I had a fascinating conversation with Brett Wood, the president and CEO of Toyota Material Handling North America (TMHNA). Wood noted that if you based your view of the economy on television news, you’d think we’re in the doldrums. Now, the long-predicted recession may be coming – we’ve never had this many consecutive years of growth without a downturn in the past – but the numbers that relate to industry are pretty darn good.
In Wood’s own corner of the industrial and material handling community, these are the best of times. He noted that the industry sold a combined total of 663,000 units in 2021 and 2022 in the U.S. and Canada. “A normal year is in the 200,000s,” Wood told me, adding that “we’ve never sold over 300,000 units in a year.” 2023 is on track to be down 25% from 2022, which Wood characterized as a positive. After operating at a breakneck pace for the last few years “our factories need to take a breath,” he said, adding that the industry is still on track to post its 4th or 5th highest sales of all time despite the correction. Think about that: A year in which sales may drop by 25% will still be one of the best years on record.
Wood’s take away, both from his role in the lift truck industry and as one of the Board of Governors at MHI, the organization that produces ProMat, was this: “I’ve never seen a time when customers are so future thinking and not just putting out fires. Thank goodness our customers don’t read the news.”
Wood’s view of what’s happening in our world was reinforced this past week by a news story in the Wall Street Journal that reported that despite the doldrums in commercial real estate and Amazon taking a pause from building out its network, the market for warehouse, distribution and manufacturing space remains strong. All those buildings are going to need lift trucks, rack, conveyor, sortation systems and robots.
That brings us to ProMat 2023. Like last year’s Modex in Atlanta and lift truck sales, this year’s show set records for attendance, exhibitors and exhibition space: MHI reported an overall registration count of 50,924 attendees from 178 countries – a 12% increase over ProMat 2019, 1051 exhibitors and 562,700 net square feet of exhibit solutions. Given all of the new technology on display, it really is an exciting time to be in the industry.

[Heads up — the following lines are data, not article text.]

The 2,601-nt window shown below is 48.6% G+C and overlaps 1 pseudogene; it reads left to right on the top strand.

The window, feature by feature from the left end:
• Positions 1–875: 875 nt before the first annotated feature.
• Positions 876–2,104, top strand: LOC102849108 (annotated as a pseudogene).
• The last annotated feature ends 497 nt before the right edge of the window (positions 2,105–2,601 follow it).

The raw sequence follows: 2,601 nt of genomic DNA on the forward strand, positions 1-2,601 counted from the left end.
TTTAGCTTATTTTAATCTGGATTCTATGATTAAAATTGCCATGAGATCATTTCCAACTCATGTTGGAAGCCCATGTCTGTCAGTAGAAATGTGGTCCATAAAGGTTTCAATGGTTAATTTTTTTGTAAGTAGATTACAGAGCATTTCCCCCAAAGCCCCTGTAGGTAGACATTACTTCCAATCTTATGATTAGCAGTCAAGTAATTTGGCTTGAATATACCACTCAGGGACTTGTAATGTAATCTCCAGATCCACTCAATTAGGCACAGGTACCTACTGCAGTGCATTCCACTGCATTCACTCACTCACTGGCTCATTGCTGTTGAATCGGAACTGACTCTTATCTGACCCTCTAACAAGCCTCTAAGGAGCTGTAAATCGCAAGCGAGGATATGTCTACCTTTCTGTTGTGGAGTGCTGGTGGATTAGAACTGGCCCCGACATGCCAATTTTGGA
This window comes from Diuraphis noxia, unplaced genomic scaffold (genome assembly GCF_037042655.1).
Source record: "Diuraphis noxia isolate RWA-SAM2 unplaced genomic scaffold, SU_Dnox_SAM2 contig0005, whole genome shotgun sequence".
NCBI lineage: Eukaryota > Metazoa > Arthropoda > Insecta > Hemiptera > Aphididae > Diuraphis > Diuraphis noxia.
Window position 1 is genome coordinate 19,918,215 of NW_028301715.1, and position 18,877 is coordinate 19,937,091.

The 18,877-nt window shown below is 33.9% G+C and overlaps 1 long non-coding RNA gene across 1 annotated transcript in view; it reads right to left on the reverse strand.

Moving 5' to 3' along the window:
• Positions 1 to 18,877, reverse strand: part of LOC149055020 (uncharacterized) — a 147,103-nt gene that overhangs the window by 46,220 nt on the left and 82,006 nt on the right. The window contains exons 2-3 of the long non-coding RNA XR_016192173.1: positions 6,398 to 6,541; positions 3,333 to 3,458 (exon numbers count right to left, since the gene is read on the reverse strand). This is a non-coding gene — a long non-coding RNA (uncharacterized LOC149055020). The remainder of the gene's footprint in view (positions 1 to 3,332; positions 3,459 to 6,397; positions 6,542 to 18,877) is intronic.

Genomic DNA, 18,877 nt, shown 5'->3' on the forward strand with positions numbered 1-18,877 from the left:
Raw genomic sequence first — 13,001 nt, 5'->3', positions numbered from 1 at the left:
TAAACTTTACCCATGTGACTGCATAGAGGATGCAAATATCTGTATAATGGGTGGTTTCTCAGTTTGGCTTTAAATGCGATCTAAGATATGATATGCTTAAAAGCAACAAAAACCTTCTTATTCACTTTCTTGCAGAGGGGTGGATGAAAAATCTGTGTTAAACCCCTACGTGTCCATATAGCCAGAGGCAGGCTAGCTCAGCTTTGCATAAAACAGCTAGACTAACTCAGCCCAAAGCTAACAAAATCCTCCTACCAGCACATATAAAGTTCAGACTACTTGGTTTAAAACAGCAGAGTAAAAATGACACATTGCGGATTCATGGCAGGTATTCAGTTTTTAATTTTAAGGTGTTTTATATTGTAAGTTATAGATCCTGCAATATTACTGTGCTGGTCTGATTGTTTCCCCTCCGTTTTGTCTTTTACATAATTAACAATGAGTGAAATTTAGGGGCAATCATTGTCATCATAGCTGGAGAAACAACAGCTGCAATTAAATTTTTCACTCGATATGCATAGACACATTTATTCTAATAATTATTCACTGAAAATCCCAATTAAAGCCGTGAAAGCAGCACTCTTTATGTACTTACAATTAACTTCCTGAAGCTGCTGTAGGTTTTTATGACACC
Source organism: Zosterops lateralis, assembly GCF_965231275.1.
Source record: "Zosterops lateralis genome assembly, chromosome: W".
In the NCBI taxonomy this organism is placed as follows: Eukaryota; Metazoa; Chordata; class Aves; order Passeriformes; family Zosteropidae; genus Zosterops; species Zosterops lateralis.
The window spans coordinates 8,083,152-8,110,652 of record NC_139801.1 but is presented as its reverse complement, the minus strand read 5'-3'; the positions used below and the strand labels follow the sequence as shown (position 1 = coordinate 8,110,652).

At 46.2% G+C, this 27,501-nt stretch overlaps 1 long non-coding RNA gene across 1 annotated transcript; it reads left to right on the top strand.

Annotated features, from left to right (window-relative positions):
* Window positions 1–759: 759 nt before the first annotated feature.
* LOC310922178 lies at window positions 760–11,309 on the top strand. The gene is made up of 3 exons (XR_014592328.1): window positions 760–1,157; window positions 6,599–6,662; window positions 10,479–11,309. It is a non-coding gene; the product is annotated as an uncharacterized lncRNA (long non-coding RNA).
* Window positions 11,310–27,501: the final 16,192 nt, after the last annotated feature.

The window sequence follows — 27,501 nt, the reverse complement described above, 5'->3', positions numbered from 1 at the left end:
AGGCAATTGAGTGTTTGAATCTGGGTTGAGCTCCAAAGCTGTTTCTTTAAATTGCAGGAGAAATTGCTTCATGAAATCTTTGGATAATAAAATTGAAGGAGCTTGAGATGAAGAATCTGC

With so many exhibitors, and so much to see, it’s challenging to sum up the event, but I’ll offer three takeaways.
Integration has never been more important: System integrators have been talking about island of automation, and how to avoid them, as long as I’ve been writing about materials handling. And, that’s a long time. With the introduction of new automated technologies, especially robotics, the challenges to integration are back in the spotlight. Operators don’t want to just drop a new technology into an existing process; instead, they want to combine technologies to create new and better processes. It’s a reason that the theme at Trew’s booth was ‘orchestrating’ solutions. Enabling integration was the whole premise behind SVT Robotics, which made the live integration of automation components the centerpiece of its booth and is the company I hear mentioned more often than any other. But it was also the premise behind much of what Softeon has been talking about at its booth since Modex 2020 and again at this year’s ProMat. With the high cost of labor and the increasing reliance on automation, getting the most out of our investments through eliminating those islands of automation is perhaps the challenge of our time.